After much debate Thursday, the divided panel stopped well short of eliminating the proportionality standard, then rejected a series of proposals to substantially alter it. Instead, it suggested that non-scholarship walk-on male athletes be taken out of the proportionality equation. That would allow men's teams to add athletes to their rosters without the school's needing to add female athletes to balance the books. It was also unanimously recommended that the fundamental rule of Title IX be more clearly spelled out and that schools be given more flexibility in meeting the standard.
That came as a disappointment to some in the audience.
"Everybody loses if they don't do away with the proportionality quota," said Brian Christin, assistant wrestling coach at Good Counsel High in Maryland. "Title IX should mandate equal opportunity, not mandate equal outcome. It's just not fair."
The audience was filled with athletes and other interested parties, but neither they nor the commissioners claimed to fully understand the potential impact of the recommendations.
One proposal would have given schools 7% "wiggle room" in showing that their athletic opportunities were in proportion to enrollment, which could have cost hundreds of thousands of high school slots for girls. The commission settled instead on a standard of "reasonable" flexibility, but no one knew exactly what that meant.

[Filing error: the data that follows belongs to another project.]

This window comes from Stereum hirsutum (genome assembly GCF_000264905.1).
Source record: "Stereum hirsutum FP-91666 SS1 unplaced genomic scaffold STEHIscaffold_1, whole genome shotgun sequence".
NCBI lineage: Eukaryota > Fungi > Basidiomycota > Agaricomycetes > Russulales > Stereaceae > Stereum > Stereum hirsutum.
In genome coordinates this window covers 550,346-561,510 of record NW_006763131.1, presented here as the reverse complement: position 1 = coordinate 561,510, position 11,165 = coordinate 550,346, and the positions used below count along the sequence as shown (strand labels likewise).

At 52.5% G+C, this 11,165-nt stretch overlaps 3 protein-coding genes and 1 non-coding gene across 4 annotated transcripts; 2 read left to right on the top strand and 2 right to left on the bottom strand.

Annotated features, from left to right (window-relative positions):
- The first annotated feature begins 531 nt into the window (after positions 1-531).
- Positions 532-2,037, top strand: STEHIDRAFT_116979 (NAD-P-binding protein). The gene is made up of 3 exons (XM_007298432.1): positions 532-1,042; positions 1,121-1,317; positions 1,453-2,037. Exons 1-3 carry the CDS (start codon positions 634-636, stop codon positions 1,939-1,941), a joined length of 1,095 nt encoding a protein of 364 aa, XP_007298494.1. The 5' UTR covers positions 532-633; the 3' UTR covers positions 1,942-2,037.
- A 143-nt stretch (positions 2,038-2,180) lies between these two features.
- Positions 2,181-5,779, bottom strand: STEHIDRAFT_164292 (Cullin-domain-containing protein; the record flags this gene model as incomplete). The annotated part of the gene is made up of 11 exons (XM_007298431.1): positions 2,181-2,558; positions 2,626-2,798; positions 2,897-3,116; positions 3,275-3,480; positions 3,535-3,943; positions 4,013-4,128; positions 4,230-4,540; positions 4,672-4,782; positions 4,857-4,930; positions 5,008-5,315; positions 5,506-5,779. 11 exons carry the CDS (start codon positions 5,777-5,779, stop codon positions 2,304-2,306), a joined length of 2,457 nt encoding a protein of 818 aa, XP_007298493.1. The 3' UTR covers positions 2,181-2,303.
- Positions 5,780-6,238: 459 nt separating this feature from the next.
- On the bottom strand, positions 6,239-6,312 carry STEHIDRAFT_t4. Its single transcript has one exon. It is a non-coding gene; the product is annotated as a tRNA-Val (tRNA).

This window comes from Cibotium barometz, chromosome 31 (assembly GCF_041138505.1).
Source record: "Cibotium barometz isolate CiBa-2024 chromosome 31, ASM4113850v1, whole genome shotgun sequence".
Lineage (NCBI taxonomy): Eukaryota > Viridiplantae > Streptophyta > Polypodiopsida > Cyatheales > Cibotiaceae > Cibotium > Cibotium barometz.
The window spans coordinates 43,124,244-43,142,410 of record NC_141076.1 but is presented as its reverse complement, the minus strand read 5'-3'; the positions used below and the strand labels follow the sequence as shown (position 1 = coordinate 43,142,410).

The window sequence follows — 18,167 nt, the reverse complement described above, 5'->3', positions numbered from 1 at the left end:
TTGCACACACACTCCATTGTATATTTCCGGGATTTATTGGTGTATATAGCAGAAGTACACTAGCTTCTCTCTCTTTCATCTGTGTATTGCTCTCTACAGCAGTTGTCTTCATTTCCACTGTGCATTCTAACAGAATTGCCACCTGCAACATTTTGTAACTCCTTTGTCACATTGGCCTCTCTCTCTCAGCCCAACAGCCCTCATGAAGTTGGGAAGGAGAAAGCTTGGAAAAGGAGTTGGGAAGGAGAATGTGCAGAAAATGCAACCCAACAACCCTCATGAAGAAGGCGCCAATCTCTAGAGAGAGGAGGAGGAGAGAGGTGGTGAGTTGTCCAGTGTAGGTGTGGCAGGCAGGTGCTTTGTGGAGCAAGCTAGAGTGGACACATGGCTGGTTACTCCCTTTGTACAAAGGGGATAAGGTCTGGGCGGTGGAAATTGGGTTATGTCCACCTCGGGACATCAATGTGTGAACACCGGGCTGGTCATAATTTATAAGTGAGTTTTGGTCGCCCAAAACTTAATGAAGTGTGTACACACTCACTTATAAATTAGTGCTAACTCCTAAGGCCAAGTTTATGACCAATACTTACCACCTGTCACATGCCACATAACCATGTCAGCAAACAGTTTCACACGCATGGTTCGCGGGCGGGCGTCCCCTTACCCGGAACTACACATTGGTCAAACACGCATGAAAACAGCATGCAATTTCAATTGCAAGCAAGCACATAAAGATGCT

The panel suggested that athletic opportunities be based not only on the number of women enrolled, but on the numbers of women actually interested in participating -- a factor that could be measured with student surveys.
The commissioners also proposed making it easier for schools to show compliance with Title IX by one of the other factors already present in the law: pointing to the history of opportunities provided to women or the record for meeting the interests and abilities of women who wish to compete. Most schools have chosen to use proportionality, instead, because numbers are a straightforward measure and the criteria for the other two are unclear.
But the details aside, the panel's overarching message -- that Title IX needs work -- resonated more loudly than the particulars of what that work should be.
"There is dialogue for the first time, and it is long overdue," said Eric Pearson, chairman of the College Sports Council, a Washington-based organization that is a party to the coaches' lawsuit. "People on the front lines of this law have all been able to comment on how it's affecting their lives. The way it is now, male athletes will be hurt more than women are advanced."
That Title IX seemed to emerge from the process largely unthreatened was accomplishment enough for some.
"This is a victory for all the women who have paved the way to have Title IX enforced," said Becky Heidesch, chief executive of Women's Sports Services, a consulting firm in Huntington Beach.
But others believed that even minor tinkering by the panel boded ill for the future of women's and girls' athletics. If the opportunity to play is curtailed, they fear, interest in sports will never have the chance to be nurtured.
"What they have approved would radically restructure current Title IX policies and would significantly disadvantage women and girls," said Jocelyn Samuels, vice president and director of educational opportunities at the National Women's Law Center in Washington.
Among those who would have agreed was 10-year-old Victoria Thompson, an avid softball and basketball player thanks to Title IX. She sat with her father in the audience, their backs to the commissioners.
"They turned their back on us, so we've turned ours on them," John Thompson said.
Times staff writer Rob Fernas contributed to this report.